Cindy Sheehan’s Special Speech
Christopher Hitchens is none too impressed with the implicit claim that, because her son was killed in Iraq, Cindy Sheehan has any more right to be heard than the rest of us.
Sheehan has obviously taken a short course in the Michael Moore/Ramsey Clark school of Iraq analysis and has not succeeded in making it one atom more elegant or persuasive. I dare say that her “moral authority” to do this is indeed absolute, if we agree for a moment on the weird idea that moral authority is required to adopt overtly political positions, but then so is my “moral” right to say that she is spouting sinister piffle. Suppose I had lost a child in this war. Would any of my critics say that this gave me any extra authority? I certainly would not ask or expect them to do so. Why, then, should anyone grant them such a privilege?
There are, in fact, some principles involved here. Any citizen has the right to petition the president for redress of grievance, or for that matter to insult him to his face. But the potential number of such people is very large, and you don’t have the right to cut in line by having so much free time that you can set up camp near his drive. Then there is the question of civilian control over the military, which is an authority that one could indeed say should be absolute. The military and its relatives have no extra claim on the chief executive’s ear. Indeed, it might be said that they have less claim than the rest of us, since they have voluntarily sworn an oath to obey and carry out orders. Most presidents in time of war have made an exception in the case of the bereaved–Lincoln’s letter to the mother of two dead Union soldiers (at the time, it was thought that she had lost five sons) is a famous instance–but the job there is one of comfort and reassurance, and this has already been discharged in the Sheehan case. If that stricken mother had been given an audience and had risen up to say that Lincoln had broken his past election pledges and sought a wider and more violent war with the Confederacy, his aides would have been quite right to show her the door and to tell her that she was out of order.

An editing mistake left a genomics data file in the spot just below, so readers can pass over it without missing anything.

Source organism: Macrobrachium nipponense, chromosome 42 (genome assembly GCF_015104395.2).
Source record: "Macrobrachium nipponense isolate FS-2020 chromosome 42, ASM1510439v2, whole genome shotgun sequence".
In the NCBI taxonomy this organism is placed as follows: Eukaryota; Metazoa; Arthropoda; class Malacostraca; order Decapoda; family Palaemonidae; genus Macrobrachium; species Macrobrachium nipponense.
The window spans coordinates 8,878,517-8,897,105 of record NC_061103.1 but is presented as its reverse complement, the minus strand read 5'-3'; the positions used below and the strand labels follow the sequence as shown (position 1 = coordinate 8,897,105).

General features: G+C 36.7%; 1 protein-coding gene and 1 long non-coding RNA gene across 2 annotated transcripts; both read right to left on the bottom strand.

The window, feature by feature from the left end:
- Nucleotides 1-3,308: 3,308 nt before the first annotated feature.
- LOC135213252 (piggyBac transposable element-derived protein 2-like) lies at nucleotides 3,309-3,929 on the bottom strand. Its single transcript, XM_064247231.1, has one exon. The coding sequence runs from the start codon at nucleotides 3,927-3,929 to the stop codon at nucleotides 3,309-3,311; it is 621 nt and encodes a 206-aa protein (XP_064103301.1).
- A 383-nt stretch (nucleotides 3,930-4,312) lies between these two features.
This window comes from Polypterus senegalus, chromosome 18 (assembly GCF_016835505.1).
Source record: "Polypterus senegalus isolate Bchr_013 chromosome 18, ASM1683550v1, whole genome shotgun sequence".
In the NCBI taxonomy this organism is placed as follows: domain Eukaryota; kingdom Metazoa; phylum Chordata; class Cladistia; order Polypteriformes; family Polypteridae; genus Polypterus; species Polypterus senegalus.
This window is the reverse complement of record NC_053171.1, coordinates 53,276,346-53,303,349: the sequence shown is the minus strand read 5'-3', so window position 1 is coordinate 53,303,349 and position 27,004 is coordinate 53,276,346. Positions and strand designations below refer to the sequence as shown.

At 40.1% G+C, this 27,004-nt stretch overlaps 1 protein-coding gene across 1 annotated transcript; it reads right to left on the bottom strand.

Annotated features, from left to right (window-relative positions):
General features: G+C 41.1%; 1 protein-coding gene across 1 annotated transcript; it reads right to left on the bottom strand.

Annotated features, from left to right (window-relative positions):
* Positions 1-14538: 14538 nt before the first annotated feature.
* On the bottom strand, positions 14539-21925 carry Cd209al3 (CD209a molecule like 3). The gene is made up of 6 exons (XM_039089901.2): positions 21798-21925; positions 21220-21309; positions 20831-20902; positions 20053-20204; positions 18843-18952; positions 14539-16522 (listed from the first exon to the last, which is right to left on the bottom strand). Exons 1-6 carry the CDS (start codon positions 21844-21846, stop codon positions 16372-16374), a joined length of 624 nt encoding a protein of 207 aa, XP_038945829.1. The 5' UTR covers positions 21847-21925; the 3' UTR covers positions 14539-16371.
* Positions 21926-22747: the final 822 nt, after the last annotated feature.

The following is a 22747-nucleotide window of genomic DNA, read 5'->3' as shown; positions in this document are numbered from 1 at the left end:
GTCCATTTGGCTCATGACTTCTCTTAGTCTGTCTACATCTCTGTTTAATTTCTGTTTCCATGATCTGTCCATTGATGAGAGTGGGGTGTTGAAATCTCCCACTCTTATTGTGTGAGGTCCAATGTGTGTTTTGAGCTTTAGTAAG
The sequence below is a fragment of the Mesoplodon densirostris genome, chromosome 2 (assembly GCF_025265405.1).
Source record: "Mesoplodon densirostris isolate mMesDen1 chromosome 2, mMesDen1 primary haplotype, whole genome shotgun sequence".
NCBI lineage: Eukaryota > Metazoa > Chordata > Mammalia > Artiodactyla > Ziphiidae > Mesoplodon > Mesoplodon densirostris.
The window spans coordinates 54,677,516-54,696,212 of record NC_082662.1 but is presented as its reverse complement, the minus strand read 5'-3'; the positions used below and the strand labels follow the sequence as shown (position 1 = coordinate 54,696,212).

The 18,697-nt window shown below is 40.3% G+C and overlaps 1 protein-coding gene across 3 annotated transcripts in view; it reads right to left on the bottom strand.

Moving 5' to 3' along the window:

Finally, I think one must deny to anyone the right to ventriloquize the dead. Casey Sheehan joined up as a responsible adult volunteer. Are we so sure that he would have wanted to see his mother acquiring “a knack for P.R.” and announcing that he was killed in a war for a Jewish cabal? This is just as objectionable, on logical as well as moral grounds, as the old pro-war argument that the dead “must not have died in vain.” I distrust anyone who claims to speak for the fallen, and I distrust even more the hysterical noncombatants who exploit the grief of those who have to bury them.
One can empathize with Sheehan’s grief and even forgive her histrionics. All are entitled to spew forth some piffle now and again, especially those who have suffered a great loss. Nonetheless, Hitchens is right: Her tragedy does not make her opinion any more valuable.
The fact that Casey Sheehan volunteered for the Army does not take away Cindy Sheehan’s right to be angry. A parent’s attachment to their kids transcends logic. My dad truly resented the first President Bush for sending me to the first Iraq War–and he was a Vietnam vet who served over twenty years in the same Army I volunteered for.
Hitchens’ point about “civilian control of the military” is perhaps a bit strained but nonetheless a good one. Indeed, the “Cindy Sheehan lost a son, so she has more authority than you” argument is essentially just a variant on the “Chickenhawk” meme Hitchens and I have both written about extensively (see below).
via Michelle Malkin, who had much more on the Sheehan saga.